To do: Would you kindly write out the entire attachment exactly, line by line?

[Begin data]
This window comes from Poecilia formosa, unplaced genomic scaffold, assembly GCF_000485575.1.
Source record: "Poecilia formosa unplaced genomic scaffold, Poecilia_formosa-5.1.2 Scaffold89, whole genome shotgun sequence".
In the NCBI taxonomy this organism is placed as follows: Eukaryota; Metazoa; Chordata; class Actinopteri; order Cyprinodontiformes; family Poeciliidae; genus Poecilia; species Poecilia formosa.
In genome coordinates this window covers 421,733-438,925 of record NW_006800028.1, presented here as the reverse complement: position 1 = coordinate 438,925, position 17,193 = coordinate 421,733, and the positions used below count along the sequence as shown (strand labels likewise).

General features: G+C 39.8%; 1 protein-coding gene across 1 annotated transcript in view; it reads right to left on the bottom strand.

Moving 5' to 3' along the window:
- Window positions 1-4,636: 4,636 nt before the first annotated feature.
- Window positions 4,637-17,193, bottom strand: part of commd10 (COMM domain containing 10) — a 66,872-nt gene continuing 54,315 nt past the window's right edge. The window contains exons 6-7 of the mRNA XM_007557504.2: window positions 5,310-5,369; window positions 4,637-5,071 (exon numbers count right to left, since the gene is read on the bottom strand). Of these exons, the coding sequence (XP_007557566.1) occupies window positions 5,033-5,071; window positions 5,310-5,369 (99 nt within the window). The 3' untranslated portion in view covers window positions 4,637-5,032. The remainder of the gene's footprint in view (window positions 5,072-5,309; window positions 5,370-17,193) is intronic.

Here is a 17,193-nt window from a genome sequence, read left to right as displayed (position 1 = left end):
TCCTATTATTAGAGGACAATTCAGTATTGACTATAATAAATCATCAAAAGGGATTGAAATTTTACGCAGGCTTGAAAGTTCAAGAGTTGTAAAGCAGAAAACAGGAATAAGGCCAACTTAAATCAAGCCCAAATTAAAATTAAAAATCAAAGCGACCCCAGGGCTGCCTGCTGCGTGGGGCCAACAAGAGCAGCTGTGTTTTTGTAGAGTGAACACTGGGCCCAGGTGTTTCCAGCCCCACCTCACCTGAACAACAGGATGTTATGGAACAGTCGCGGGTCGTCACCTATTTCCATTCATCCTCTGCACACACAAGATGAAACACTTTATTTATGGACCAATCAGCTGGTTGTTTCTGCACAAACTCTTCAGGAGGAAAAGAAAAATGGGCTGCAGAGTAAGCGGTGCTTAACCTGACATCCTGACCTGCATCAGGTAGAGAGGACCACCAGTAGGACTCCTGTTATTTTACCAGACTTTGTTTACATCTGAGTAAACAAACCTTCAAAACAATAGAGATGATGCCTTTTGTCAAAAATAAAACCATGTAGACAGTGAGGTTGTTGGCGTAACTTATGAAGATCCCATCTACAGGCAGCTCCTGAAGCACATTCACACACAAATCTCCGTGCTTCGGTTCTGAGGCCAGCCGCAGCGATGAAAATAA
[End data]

This window comes from Poecilia formosa, unplaced genomic scaffold, assembly GCF_000485575.1.
Source record: "Poecilia formosa unplaced genomic scaffold, Poecilia_formosa-5.1.2 Scaffold89, whole genome shotgun sequence".
In the NCBI taxonomy this organism is placed as follows: Eukaryota; Metazoa; Chordata; class Actinopteri; order Cyprinodontiformes; family Poeciliidae; genus Poecilia; species Poecilia formosa.
In genome coordinates this window covers 421,733-438,925 of record NW_006800028.1, presented here as the reverse complement: position 1 = coordinate 438,925, position 17,193 = coordinate 421,733, and the positions used below count along the sequence as shown (strand labels likewise).

General features: G+C 39.8%; 1 protein-coding gene across 1 annotated transcript in view; it reads right to left on the bottom strand.

Moving 5' to 3' along the window:
- Window positions 1-4,636: 4,636 nt before the first annotated feature.
- Window positions 4,637-17,193, bottom strand: part of commd10 (COMM domain containing 10) — a 66,872-nt gene continuing 54,315 nt past the window's right edge. The window contains exons 6-7 of the mRNA XM_007557504.2: window positions 5,310-5,369; window positions 4,637-5,071 (exon numbers count right to left, since the gene is read on the bottom strand). Of these exons, the coding sequence (XP_007557566.1) occupies window positions 5,033-5,071; window positions 5,310-5,369 (99 nt within the window). The 3' untranslated portion in view covers window positions 4,637-5,032. The remainder of the gene's footprint in view (window positions 5,072-5,309; window positions 5,370-17,193) is intronic.

Here is a 17,193-nt window from a genome sequence, read left to right as displayed (position 1 = left end):
TCCTATTATTAGAGGACAATTCAGTATTGACTATAATAAATCATCAAAAGGGATTGAAATTTTACGCAGGCTTGAAAGTTCAAGAGTTGTAAAGCAGAAAACAGGAATAAGGCCAACTTAAATCAAGCCCAAATTAAAATTAAAAATCAAAGCGACCCCAGGGCTGCCTGCTGCGTGGGGCCAACAAGAGCAGCTGTGTTTTTGTAGAGTGAACACTGGGCCCAGGTGTTTCCAGCCCCACCTCACCTGAACAACAGGATGTTATGGAACAGTCGCGGGTCGTCACCTATTTCCATTCATCCTCTGCACACACAAGATGAAACACTTTATTTATGGACCAATCAGCTGGTTGTTTCTGCACAAACTCTTCAGGAGGAAAAGAAAAATGGGCTGCAGAGTAAGCGGTGCTTAACCTGACATCCTGACCTGCATCAGGTAGAGAGGACCACCAGTAGGACTCCTGTTATTTTACCAGACTTTGTTTACATCTGAGTAAACAAACCTTCAAAACAATAGAGATGATGCCTTTTGTCAAAAATAAAACCATGTAGACAGTGAGGTTGTTGGCGTAACTTATGAAGATCCCATCTACAGGCAGCTCCTGAAGCACATTCACACACAAATCTCCGTGCTTCGGTTCTGAGGCCAGCCGCAGCGATGAAAATAA